[!(http://moviesmedia.ign.com/movies/image/article/960/960396/duplicity-200 90309110645789_640w.jpg)](http://moviesmedia.ign.com/movies/image/article/960/ 960396/duplicity-20090309110645789_640w.jpg)Duplicity opens quietly at an embassy soirée in Dubai. Clive Owen barely approaches Julia Roberts at the margherita table when we are thrust into this svelte little caper. Director Tony Gilroy, still glowing from the success of Michael Clayton, returns with his crack team (we’ll get to them) to create what this humble critic believes is the best major release of 2009 so far.
Mr. Owen and Ms. Roberts play Ray Koval and Claire Stenwick, two former state spies who take corporate intel positions at competing household products firms, Equikrom and Burkett & Randle (B & R). When B & R leaks the existence of a top secret project, the game is on to see who can get to the spoils first. That is really all I can put down here to keep the film interesting for you, so let’s dive into the meat of it.
The last time Owen and Roberts appeared together was in Mike Nichols’ 2004 study in sexual warfare, Closer. Sex is no less a weapon in this film, but this time around it is a hell of a lot more fun to watch. The relationship between the two harkens back to the days of Cary Grant and Katherine Hepburn; each one-upping the other’s tempestuousness with every scene. Mr. Owen slips into the role of debonair goofball perfectly, while Ms. Roberts is so good at reminding us of her fierce sexuality without ever letting us fully enjoy it. She holds it back until we can’t take it anymore. It feels as though the two were meant for each other as a comedy duo that dresses up like beautiful movie stars. They truly hit every beat on target.
Mr. Gilroy is neither a voracious historian like Steven Spielberg nor a sadistic cinema fetishist like Quentin Tarantino. Rather, he is a gifted storyteller whose propensity to base his films on those of another era has less to do with homage and more to do with a classical style of writing. He is not lifting his characters from other works specifically. Instead, he is relying on archetypes that have worked in cinema for six plus decades and bringing his own original and wholly modern voice to the table.
The director also is not afraid to build on the great work of his contemporaries. Specifically, James Newton Howard’s score (and musical selection) feels as though he spent a weekend picking the brain of David Holmes, the DJ and composer who provided the signature beat to all three of Stephen Soderbergh’s _Ocean’s _films. In other ways, like the use of intercut flashbacks and implementation of the split screen, the film seems to be building on those three heist films as well. This is not plagirism, but instead a doff of the cap as the filmmakers each move the genre forward in different diresctions.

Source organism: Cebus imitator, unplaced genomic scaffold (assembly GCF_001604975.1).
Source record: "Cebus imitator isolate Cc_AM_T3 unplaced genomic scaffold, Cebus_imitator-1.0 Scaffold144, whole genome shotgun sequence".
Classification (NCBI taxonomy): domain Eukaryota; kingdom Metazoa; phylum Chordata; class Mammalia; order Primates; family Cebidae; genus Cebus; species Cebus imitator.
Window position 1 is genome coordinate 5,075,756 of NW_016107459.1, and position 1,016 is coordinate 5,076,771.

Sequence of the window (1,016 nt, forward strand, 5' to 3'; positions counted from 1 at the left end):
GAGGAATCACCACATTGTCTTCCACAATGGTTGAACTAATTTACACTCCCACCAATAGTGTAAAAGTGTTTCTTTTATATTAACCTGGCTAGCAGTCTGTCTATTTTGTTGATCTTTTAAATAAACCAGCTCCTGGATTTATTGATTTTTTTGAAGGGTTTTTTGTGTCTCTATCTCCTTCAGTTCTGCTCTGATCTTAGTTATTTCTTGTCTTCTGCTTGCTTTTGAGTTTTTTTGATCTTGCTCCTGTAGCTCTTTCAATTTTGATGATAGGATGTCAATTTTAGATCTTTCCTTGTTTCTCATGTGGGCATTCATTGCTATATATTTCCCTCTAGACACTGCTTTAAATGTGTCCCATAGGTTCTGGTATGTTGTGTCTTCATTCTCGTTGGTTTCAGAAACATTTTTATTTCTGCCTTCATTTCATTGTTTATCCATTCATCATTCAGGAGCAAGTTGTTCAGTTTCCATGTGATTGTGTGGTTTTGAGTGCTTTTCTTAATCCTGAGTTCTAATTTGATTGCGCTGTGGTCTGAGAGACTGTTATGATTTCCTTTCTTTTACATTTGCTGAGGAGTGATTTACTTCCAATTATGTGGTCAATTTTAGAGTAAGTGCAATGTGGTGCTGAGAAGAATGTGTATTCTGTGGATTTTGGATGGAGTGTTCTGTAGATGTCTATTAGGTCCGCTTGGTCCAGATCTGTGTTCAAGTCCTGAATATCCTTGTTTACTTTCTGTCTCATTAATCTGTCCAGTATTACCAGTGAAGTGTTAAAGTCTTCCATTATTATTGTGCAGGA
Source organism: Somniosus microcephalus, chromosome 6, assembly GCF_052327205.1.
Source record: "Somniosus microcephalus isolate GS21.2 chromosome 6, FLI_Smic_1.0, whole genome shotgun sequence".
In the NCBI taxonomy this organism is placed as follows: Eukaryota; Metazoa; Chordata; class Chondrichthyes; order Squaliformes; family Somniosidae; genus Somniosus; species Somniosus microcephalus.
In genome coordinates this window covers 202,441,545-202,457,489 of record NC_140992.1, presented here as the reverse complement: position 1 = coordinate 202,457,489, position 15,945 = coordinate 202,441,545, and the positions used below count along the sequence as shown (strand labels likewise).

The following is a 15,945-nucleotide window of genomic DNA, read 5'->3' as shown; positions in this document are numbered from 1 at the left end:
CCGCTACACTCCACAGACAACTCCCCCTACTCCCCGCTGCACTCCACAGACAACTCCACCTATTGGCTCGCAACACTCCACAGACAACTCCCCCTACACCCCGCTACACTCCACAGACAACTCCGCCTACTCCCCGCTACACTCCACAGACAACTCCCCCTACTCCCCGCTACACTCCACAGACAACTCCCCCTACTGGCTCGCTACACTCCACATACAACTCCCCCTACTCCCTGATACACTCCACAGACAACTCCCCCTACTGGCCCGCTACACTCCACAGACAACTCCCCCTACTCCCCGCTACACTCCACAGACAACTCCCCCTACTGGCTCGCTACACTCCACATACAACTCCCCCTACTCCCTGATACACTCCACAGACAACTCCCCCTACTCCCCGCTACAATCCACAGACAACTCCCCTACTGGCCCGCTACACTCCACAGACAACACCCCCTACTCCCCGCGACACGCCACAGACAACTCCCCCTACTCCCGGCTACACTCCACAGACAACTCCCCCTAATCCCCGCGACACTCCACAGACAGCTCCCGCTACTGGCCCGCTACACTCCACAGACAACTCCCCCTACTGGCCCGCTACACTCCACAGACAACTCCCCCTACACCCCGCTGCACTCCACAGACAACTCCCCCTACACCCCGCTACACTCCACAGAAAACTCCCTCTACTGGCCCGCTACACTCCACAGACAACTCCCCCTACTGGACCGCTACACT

Visually speaking, the inimitable Robert Elswit brings his standard “A” game. Just as he did for the city in Michael Clayton, Mr. Elswit brings New York to life. Neither the glitzy, sterile dreamland of Sex and the City, nor the gritty underbelly we see in Richard Donner’s forgettable 16 Blocks, Elswit brings to light a Manhattan that is at once mysterious and overwhelming, beautiful and foreboding; the international epicenter of business, art, fashion and industry that is sure to enchant whether you love it or hate it. It is one of the most accurate portrayals of the city I have seen this decade. It seems filmmakers have been struggling to represent New York ever since it became cleaner and safer (read: less interesting) through the 1990s, so it’s nice to see it look so good again.
Paul Giamatti and Tom Wilkonson fill their roles as rival CEOs beautifully. Giamatti is the stubby and insecure Richard Garsik, head of Equikrom, while Wilkinson is the cocksure and mysterious Howard Tully at B & R. The film’s opening credits features the two in a fist fight in the rain. The sequence is peak filmmaking; the two actors tustle and flop around with perfect comedic awareness. Giamatti is given siginificantly more screen time during which he shines, particularly in his final scene at a shareholders conference. I couldn’t help but think of Steve Ballmer’s sweaty “Developers” rant, which is perfect because this is the kind of man that Garsik is: paranoid, calculating and incapable of accepting defeat.
The corporate buffoonery that fills Duplicity’s runtime comes not a moment too soon. Many believe that pure escapism is what will tie Hollywood over through this recession instead of stories that deal with our trouble head-on. This film offers us the best of both worlds. Mostly, it is pure unadulterated fun. The people and locations are beautiful while the spy games are sexy and non-violent. Still one can’t help but choke on some of those laughs as CEOs and other haves get each other in the kind of trouble that only hurts the have-nots in the end. In my opinion, there is an underlying message to this film: in these uncertain times the reckoning will come to us all, unless of course you are the smartest one in the room. Finding out who comes out on top by the end of Duplicity is surely an experience worth having.